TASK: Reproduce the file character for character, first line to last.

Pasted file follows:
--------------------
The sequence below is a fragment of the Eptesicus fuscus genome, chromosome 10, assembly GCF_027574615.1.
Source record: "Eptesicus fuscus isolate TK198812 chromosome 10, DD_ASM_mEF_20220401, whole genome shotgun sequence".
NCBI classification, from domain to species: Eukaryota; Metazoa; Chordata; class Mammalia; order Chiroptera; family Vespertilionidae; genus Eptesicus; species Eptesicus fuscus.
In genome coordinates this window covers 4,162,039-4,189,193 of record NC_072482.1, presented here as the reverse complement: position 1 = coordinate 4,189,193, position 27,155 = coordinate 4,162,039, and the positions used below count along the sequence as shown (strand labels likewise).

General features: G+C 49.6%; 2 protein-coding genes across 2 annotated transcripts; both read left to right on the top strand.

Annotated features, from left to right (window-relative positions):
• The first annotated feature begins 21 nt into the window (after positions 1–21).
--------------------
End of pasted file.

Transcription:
The sequence below is a fragment of the Eptesicus fuscus genome, chromosome 10, assembly GCF_027574615.1.
Source record: "Eptesicus fuscus isolate TK198812 chromosome 10, DD_ASM_mEF_20220401, whole genome shotgun sequence".
NCBI classification, from domain to species: Eukaryota; Metazoa; Chordata; class Mammalia; order Chiroptera; family Vespertilionidae; genus Eptesicus; species Eptesicus fuscus.
In genome coordinates this window covers 4,162,039-4,189,193 of record NC_072482.1, presented here as the reverse complement: position 1 = coordinate 4,189,193, position 27,155 = coordinate 4,162,039, and the positions used below count along the sequence as shown (strand labels likewise).

General features: G+C 49.6%; 2 protein-coding genes across 2 annotated transcripts; both read left to right on the top strand.

Annotated features, from left to right (window-relative positions):
• The first annotated feature begins 21 nt into the window (after positions 1–21).